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### Lecture 02

For today you should have:
1. Read Chapters 1 and 2.
2. Done Homework 1 (turn in by noon today; future homeworks due in class).
3. Prepared a question/dataset pitch: what do you want to explore, where are you getting data?
4. Signed up for the mailing list.
Today:
1. Share your folder with arjun.aletty@students.olin.edu and abekim0607@gmail.com.
2. Pmf API.
3. Family sizes.
4. Project pitches.
5. Parsing, cleaning and data structure design.
For next time:
2. Homework 2.
3. Write a project proposal (see the Project page).

## Chapters 1 and 2

Let's review Pmf.html

Draw a class diagram for the classes in Pmf.py.

Review the methods for Hist and Pmf.

What is the difference between a Hist and a Pmf?

Let's do exercise 2.5: Write Mean(pmf) and Var(pmf).

Any questions from Chapters 1 and 2?

## Family size

What summary statistics does it use to support this claim?

How could we use the NSFG to test this claim?

How should we define "average family size?"

How should we track it over time?

Let's collect some data: How many children are there in your family?

Make a histogram.  Compute the mean.

How can we use this data to estimate the distribution of family sizes?

What population can we use this data to talk about?

According to this table from the U.S. Census, the average number of children per family, for families that have children, is 1.86.

Credits: this exercise is a variation of an example from Gelman and Nolan, Teaching Statistics.

## Parsing, cleaning and data structure design

One of the reasons we are using a general-purpose language rather than a stats language like R is that for many projects the "hard" part is preparing the data, not doing the analysis.

Primary steps:

1) Parsing the data.  Of course, this depends on what format it is in:

• Plain text: government datasets are often in plain text because it is so universal.
• Fixed columns: some plain text files use the same number of columns in each line, and the codebook tells you the start and end column for each field.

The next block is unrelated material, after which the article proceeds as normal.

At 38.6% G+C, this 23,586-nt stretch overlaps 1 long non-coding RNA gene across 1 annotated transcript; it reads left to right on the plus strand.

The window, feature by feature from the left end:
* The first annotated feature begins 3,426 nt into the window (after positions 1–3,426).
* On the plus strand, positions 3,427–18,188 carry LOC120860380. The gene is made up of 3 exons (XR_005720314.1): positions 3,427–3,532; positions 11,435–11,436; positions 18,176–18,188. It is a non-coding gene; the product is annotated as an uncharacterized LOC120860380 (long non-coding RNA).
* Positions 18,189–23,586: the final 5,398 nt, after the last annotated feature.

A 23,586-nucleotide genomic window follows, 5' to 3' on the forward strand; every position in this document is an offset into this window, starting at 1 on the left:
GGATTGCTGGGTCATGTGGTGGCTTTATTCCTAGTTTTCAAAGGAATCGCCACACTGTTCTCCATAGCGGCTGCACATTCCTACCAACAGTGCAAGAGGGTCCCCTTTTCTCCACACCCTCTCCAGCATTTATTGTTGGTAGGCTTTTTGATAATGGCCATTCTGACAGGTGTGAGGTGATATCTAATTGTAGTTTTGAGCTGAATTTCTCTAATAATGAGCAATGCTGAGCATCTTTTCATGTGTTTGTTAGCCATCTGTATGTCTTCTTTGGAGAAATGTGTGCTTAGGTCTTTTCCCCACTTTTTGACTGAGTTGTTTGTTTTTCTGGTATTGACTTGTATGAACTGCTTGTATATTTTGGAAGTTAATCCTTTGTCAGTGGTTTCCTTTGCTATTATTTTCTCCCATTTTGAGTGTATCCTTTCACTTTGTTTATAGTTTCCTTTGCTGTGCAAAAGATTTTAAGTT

• CSV: "A comma-separated values or character-separated values (CSV) file is a simple text format for a database table."  Almost any spreadsheet program can write CSV; you can use the csv module to read it.
• XML: "Extensible Markup Language (XML) is a set of rules for encoding documents in machine-readable form".  Python provides a module to parse it.
• HTML: if the data is on a web page for people, and not in a machine-friendly format, sometimes you have to parse the HTML (this is a form of data scraping).  Python provides several modules that can help.
Anybody dealing with anything else?

2) Cleaning.  Survey responses and other data files are almost always incomplete.  Sometimes there are multiple codes for things like, "not asked," "did not know," and "declined to answer."

And there are almost always errors.

One of the first steps when you work with a new dataset is to explore the weird stuff and make a strategy for dealing with it.

For example, a simple strategy is to remove or ignore incomplete records.

Any problems with that strategy?

3) Confirmation.  Check the sanity of the data by checking for internal consistency, comparing with published summaries, and applying common sense.

4) Data structures.

Once you read the data, you usually want to store it in a data structure that lends itself to the analysis you want to do.

• If the data fits into memory, building a data structure is usually the way to go.
• If not, you could make multiple passes, reading and writing text files.
• Or you could build a database, which is an out-of-memory data structure.
Most databases provide a mapping from keys to values, so they are like dictionaries.

One strategy is to design and develop your structure using dictionaries and then translate into database.

With appropriate encapsulation, you can replace the dictionaries with a database seamlessly.

Another reason for using a database: persistence across multiple runs.